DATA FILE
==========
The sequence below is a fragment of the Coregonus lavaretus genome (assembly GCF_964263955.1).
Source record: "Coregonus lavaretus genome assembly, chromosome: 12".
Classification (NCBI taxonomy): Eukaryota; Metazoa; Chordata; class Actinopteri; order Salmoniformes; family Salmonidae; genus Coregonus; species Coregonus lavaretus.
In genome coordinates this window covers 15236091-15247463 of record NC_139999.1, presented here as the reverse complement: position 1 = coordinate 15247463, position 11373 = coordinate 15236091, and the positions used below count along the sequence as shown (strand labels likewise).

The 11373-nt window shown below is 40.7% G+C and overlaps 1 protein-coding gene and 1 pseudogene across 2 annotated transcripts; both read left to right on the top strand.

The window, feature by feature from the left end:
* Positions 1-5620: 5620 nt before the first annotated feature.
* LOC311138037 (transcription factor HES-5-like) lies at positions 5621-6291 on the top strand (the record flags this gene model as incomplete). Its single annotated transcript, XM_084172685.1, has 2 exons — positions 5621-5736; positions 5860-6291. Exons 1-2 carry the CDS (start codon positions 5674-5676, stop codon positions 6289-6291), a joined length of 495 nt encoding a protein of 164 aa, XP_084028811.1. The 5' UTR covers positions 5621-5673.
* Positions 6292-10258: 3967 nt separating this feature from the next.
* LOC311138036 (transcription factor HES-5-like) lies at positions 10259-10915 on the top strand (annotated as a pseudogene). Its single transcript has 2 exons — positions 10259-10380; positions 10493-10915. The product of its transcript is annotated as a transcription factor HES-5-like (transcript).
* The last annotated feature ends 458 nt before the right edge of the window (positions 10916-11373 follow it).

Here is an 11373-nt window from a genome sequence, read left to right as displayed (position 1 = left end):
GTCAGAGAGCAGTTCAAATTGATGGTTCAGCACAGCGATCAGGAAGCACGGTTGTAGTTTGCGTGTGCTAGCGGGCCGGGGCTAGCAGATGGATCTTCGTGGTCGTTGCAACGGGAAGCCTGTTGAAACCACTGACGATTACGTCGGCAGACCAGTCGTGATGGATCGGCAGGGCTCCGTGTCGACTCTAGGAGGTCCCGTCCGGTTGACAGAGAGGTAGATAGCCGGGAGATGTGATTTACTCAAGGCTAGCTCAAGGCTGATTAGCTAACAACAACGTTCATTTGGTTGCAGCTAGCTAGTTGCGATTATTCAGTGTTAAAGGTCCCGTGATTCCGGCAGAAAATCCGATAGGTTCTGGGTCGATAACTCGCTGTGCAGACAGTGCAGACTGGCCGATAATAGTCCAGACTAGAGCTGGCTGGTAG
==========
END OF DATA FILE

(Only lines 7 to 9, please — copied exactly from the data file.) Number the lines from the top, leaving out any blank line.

* Positions 1-5620: 5620 nt before the first annotated feature.
* LOC311138037 (transcription factor HES-5-like) lies at positions 5621-6291 on the top strand (the record flags this gene model as incomplete). Its single annotated transcript, XM_084172685.1, has 2 exons — positions 5621-5736; positions 5860-6291. Exons 1-2 carry the CDS (start codon positions 5674-5676, stop codon positions 6289-6291), a joined length of 495 nt encoding a protein of 164 aa, XP_084028811.1. The 5' UTR covers positions 5621-5673.
* Positions 6292-10258: 3967 nt separating this feature from the next.